Samer Ellahham, Hanan Sheikh Ibrahim, Mariam Hassan
Aortic stenosis (AS) is, single-handedly, a significant cause of morbidity and mortality among the elderly. An indubitable appreciation has mounted for transcatheter aortic valve replacement (TAVR) in scenarios that mandate rectifying stenotic aortic valves. This procedure is a sensible alternative to surgical replacement in severely symptomatic or high-risk patients. Furthermore, the elderly population is innately liable to cultivating a variety of seemingly innocuous risk factors, termed frailty syndromes. Although proven to be a predictor of poor post-TAVR outcomes, frailty is more often than not omitted from preprocedural screening. It is only fair that repair strategies are extensively discussed between cardiologists and geriatricians, alike. As such, the current review aims to highlight the role of frailty in patient selection for TAVR, prognostication, and tailoring post-operative care to enhance quality of life. Further research in this area will empower cardiologists to better assign management plans for TAVR patients by employing frailty, and so reducing overall cardiovascular risk.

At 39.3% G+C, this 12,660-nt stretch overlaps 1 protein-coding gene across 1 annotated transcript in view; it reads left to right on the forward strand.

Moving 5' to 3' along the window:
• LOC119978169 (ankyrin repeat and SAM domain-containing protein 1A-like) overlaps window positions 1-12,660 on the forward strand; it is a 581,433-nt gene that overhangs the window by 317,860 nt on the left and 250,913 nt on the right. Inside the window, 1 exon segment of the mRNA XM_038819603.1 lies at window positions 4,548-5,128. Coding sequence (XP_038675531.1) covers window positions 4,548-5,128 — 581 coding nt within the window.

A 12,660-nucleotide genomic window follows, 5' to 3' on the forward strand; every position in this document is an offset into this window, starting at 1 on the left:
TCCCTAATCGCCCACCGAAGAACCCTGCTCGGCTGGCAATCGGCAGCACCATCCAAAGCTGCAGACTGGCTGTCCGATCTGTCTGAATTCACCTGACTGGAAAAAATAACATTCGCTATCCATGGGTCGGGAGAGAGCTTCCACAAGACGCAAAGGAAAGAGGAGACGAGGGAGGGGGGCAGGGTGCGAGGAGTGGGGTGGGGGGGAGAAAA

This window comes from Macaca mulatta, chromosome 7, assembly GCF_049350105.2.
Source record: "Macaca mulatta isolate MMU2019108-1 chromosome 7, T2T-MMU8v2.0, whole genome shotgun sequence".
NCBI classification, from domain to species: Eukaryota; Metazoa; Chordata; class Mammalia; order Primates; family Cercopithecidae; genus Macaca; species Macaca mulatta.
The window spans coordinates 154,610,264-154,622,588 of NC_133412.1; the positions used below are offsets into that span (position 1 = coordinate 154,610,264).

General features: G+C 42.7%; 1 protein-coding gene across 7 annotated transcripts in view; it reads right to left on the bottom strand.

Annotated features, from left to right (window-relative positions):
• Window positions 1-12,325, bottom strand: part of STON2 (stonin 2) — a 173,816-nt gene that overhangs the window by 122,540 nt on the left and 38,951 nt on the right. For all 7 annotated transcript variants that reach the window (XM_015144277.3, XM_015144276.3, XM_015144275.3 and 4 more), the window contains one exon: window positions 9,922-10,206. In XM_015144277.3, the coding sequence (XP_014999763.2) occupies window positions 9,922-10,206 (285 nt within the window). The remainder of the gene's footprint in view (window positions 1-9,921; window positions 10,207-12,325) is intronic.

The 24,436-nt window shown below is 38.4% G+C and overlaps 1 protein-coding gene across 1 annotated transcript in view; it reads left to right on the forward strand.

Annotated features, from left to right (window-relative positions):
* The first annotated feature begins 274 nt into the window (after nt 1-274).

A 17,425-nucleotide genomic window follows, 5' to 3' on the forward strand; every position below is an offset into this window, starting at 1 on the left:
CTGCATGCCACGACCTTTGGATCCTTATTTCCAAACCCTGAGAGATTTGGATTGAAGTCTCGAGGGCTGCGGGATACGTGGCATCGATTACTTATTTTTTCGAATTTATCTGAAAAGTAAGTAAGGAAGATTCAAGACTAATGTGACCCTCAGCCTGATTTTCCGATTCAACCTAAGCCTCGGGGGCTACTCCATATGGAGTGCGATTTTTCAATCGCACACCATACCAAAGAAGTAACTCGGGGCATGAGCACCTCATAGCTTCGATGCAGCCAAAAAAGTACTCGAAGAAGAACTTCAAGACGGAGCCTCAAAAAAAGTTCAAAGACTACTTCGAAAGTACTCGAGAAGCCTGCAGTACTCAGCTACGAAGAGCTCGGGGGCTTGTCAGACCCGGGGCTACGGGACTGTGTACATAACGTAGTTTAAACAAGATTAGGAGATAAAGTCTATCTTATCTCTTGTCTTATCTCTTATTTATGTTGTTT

Published Date: 2020-02-13; Received Date: 2020-01-23